Lever meaning

lĕv'ər, lē'vər
The definition of a lever is a bar used to control a machine.
noun
6
1
Class 1 levers have force applied on the opposite side of the fulcrum, or pivot point. On a see-saw, the farther away from the fulcrum you sit, the bigger the force you can produce. This is why it is easier to use a tool with a long handle. Scissors and pliers are examples of class 1 levers.
noun
1
2
Class 2 levers have the fulcrum at one end, like wheelbarrows, nail clippers, and nutcrackers.
noun
1
2
Class 3 levers also have the fulcrum at the end, but you exert force in the center and the higher force is produced at the tips, as in tweezers and tongs.

An example of a lever is a stick shift in a car with a manual transmission.

Examples of lever are pliers, scissors, see-saws, wheelbarrows, and tongs.

noun
1
2
1537, William Tyndale et al, "Jonah", in The Byble.

Now therefore take my life from me, for I had lever die then live.

adverb
0
0
Advertisement
1590, Edmund Spenser, The Faery Queene.

For lever had I die than see his deadly face.

adverb
0
0
(rare) A levee.
noun
0
0
Lever is defined as a means to get something.

An example of a lever is a family connection which might be used to get admitted to a school.

noun
0
1
Lever means a tool, usually a bar, used to lift or pry open something.

An example of a lever is a crowbar.

noun
0
1
A simple machine consisting of a rigid bar pivoted on a fixed point and used to transmit force, as in raising or moving a weight at one end by pushing down on the other.
noun
0
1
Advertisement
A projecting handle used to adjust or operate a mechanism.
noun
0
1
A means of accomplishing; a tool.

Used friendship as a lever to obtain advancement.

noun
0
1
To move or lift with a lever.

Levered up the manhole cover.

verb
0
1
To move (oneself, for example) in a manner resembling the use of a lever.
verb
0
1
To fund at least in part with borrowed money; leverage.
verb
0
1
Advertisement
A bar used as a pry.
noun
0
1
A means to an end.
noun
0
1
A device consisting of a bar turning about a fixed point, the fulcrum, using power or force applied at a second point to lift or sustain a weight at a third point; hence, any handle or the like used to operate something.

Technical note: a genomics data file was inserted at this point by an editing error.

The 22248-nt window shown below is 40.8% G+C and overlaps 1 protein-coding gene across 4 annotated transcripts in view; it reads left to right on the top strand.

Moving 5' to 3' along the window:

noun
0
1
To move, lift, etc. with or as with a lever.
verb
0
1
To use as a lever.
verb
0
1
Advertisement
A simple machine consisting of a bar that pivots on a fixed support, or fulcrum , and is used to transmit torque . A force applied by pushing down on one end of the lever results in a force pushing up at the other end. If the fulcrum is not positioned in the middle of the lever, then the force applied to one end will not yield the same force on the other, since the torque must be the same on either side of the fulcrum. Levers, like gears, can thus be used to increase the force available from a mechanical power source.
0
1
(mechanics) A rigid piece which is capable of turning about one point, or axis (the fulcrum), and in which are two or more other points where forces are applied; "” used for transmitting and modifying force and motion.
  • Specifically, a bar of metal, wood or other rigid substance, used to exert a pressure, or sustain a weight, at one point of its length, by receiving a force or power at a second, and turning at a third on a fixed point called a fulcrum. It is usually named as the first of the six mechanical powers, and is of three kinds, according as either the fulcrum F, the weight W, or the power P, respectively, is situated between the other two, as in the figures.
noun
0
1
A small such piece to trigger or control a mechanical device (like a button).
noun
0
1
(mechanics) A bar, as a capstan bar, applied to a rotatory piece to turn it.
noun
0
1
(mechanics) An arm on a rock shaft, to give motion to the shaft or to obtain motion from it.
noun
0
1
Advertisement
To move with a lever.

With great effort and a big crowbar I managed to lever the beam off the floor.

verb
0
1
(figuratively) To use, operate like a lever.
verb
0
1
(chiefly UK, finance) To increase the share of debt in the capitalization of a business.
verb
0
1

Origin of lever

From Old French leveor, leveur (“a lifter, lever (also Old French and French levier)"), from Latin levator (“a lifter"), from levare, past part. levatus (“to raise"); see levant. Compare alleviate, elevate, leaven.